This week the Food and Drug Administration authorized the Pfizer-BioNTech COVID-19 vaccine for kids age 12 and older. The vaccine had previously been authorized for use in people ages 16 and older. The Advisory Committee on Immunization Practices, of the Centers for Disease Control and Prevention, will meet Wednesday to update its recommendation for who should receive the Pfizer vaccine, NBC News reported. By the end of the week, kids may be able to receive vaccinations at their pediatrician's office, a clinic or possibly even in schools.
“I think this could be huge, it brings me joy, it brings me hope,” said Dr. Richard Besser, president of the Robert Wood Johnson Foundation, on TODAY. “Joy that there are now 17 million more people who have the opportunity to get vaccinated. Hope for so many kids who are in high school that this fall could feel like a normal high school year. And that’s incredible.”
What is the dosing of the Pfizer COVID-19 vaccine for kids?
The dosing is the same as what is given to adults: two doses, three weeks apart.
“That is the same for so many of the vaccines we use," explained Besser on TODAY. "For flu shots, it’s the same size dose for children in that age range. It’s very safe and expected that children in that age would have the same dose as an adult.”
Can schools or summer camps require the vaccine?
“For schools, it’s done at the state level, the CDC or advisory committee to the CDC could make a recommendation that these vaccines should be administered to all children for school," Besser said. "But it’s up to each state to decide to do that, it’s different for colleges … Summer camps have the right to require vaccines as well. I expect even if some states are requiring this, not all will.”
What is the latest on other COVID-19 vaccines for kids?
Trials of the other COVID-19 vaccines in kids are ongoing. In December, Moderna started its trial in kids between 12 and 17, and the company has since begun a study of the vaccine in children ages 6 months to 12 years old. Earlier this year, AstraZeneca, whose COVID-19 vaccine is not currently authorized in the U.S., announced plans to test its vaccine in kids as young as 6 in three U.K. cities.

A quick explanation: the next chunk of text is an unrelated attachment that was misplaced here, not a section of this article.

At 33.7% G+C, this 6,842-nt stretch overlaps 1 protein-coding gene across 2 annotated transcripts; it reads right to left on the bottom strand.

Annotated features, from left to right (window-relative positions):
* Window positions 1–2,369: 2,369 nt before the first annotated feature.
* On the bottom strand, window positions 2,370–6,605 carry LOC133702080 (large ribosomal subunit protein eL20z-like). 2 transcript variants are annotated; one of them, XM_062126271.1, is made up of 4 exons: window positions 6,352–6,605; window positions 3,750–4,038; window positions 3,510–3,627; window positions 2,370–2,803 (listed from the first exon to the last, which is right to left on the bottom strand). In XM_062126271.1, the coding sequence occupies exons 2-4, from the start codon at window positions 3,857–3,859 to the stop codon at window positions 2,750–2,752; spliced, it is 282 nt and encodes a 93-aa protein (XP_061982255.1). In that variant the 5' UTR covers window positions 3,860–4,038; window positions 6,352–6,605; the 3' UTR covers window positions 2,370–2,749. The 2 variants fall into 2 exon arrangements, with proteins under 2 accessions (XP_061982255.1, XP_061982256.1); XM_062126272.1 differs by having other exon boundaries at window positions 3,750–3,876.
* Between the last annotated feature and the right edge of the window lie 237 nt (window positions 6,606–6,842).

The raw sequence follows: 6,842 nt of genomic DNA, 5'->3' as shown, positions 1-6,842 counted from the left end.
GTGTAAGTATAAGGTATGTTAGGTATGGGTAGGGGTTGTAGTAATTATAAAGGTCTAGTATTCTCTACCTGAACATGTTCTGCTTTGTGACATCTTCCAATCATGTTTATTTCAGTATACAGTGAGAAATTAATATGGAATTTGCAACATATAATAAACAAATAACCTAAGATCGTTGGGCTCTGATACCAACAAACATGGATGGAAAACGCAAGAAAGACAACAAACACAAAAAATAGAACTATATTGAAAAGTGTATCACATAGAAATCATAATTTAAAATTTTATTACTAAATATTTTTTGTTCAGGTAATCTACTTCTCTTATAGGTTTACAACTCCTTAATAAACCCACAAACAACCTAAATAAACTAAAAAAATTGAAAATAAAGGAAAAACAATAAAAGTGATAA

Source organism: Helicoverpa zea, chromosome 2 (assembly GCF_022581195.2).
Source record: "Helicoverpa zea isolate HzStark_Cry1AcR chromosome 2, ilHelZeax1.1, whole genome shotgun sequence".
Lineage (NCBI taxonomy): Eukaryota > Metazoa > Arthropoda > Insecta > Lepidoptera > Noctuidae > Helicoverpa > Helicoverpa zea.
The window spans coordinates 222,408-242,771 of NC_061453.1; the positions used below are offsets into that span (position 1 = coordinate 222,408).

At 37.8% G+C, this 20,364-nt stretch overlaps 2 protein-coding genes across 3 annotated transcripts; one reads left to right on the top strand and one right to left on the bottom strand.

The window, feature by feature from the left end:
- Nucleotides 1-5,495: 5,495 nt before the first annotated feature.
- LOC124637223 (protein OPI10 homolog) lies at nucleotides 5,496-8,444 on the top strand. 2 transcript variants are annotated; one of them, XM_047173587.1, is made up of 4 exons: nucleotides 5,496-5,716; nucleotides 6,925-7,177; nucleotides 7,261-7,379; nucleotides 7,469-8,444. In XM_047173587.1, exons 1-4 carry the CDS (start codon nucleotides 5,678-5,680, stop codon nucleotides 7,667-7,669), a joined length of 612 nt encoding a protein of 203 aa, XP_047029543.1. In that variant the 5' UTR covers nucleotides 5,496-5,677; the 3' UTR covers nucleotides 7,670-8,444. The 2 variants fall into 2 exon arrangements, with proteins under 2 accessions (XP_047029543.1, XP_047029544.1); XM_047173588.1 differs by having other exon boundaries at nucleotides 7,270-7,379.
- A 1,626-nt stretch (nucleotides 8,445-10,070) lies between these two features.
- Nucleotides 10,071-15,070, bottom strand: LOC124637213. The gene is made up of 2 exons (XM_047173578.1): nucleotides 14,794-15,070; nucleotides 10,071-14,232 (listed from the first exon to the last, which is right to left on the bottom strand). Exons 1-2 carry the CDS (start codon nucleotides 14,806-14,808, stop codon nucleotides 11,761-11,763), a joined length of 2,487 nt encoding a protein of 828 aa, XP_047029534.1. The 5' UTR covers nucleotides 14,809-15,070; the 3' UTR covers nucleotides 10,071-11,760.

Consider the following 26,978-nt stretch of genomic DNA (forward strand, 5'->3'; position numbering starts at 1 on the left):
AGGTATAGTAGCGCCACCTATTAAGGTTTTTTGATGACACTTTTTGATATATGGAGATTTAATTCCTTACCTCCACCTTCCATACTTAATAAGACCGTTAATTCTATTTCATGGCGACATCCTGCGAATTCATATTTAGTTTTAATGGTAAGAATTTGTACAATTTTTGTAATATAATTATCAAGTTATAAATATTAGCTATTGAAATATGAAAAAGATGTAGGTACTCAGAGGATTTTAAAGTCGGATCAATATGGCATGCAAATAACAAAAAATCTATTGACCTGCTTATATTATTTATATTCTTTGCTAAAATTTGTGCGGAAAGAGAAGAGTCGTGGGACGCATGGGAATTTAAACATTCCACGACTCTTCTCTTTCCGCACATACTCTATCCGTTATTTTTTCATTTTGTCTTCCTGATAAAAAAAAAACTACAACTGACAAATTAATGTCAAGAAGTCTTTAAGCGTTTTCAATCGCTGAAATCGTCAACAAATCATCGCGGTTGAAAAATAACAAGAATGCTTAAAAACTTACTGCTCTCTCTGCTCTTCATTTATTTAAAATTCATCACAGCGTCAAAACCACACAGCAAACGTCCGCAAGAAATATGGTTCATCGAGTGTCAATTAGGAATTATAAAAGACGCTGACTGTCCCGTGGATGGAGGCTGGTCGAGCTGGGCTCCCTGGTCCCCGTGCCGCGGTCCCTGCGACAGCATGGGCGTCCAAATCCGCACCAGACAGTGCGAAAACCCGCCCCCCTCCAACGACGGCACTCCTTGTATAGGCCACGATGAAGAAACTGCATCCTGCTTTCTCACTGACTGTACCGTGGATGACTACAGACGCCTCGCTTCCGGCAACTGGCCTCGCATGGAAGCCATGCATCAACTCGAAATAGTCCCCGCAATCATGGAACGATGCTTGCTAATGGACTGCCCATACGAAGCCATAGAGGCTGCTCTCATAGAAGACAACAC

Johnson & Johnson has begun vaccinating adolescents and teens between 12 and 17 as part of ongoing clinical trials. The company also plans to test the vaccine in younger children, pregnant women and their infants, and then immunocompromised people.
When will all kids have access to a COVID-19 vaccine?
The timeline for when kids of all ages will have access to the COVID-19 vaccines is still in flux and will depend on when the data from these trials is released.
Pfizer's vaccine was found to be safe and 100% effective in 12 to 15 year olds and was just approved by the FDA for that age group. The Pfizer shot is already being used in people 16 and up and the company has also launched a clinical trial in kids 6 months to 11 years. Data on how well the vaccine works in kids ages 5 to 11 could be available by the end of summer, CNBC reported.
Moderna has fully enrolled its clinical trial in ages 12-17, and recently launched a study in children ages 6 months to 12 years old. Moderna president Dr. Stephen Hoge told TODAY in mid-March that he expects to have data from the study in older kids "hopefully" by the summer.
But Hoge cautioned that the study in babies to preteens could take "the better part of this year" to complete because "you do need to be a little more cautious and progressive in working down dose levels in the (younger) kids to find the right dose." The study in younger kids is being done in two parts, he added. The first part is about "finding the right safe and effective dose" in this age group, and the second part will be testing it in a large number of kids, about 7,000, he said.
Generally speaking, clinical trials in kids start with older age groups and progress downwards, with 5 to 2 year olds second to last, and 2 to 6 months last, Dr. Octavio Ramilo, chief of infectious diseases at Nationwide Children’s Hospital in Columbus, Ohio, previously told TODAY.
Dr. Robert Frenck, who worked on the Pfizer trials at Cincinnati Children's Hospital, stressed and assured concerned parents that no corners are being cut on assessing safety.
Is the COVID-19 vaccine safe in kids?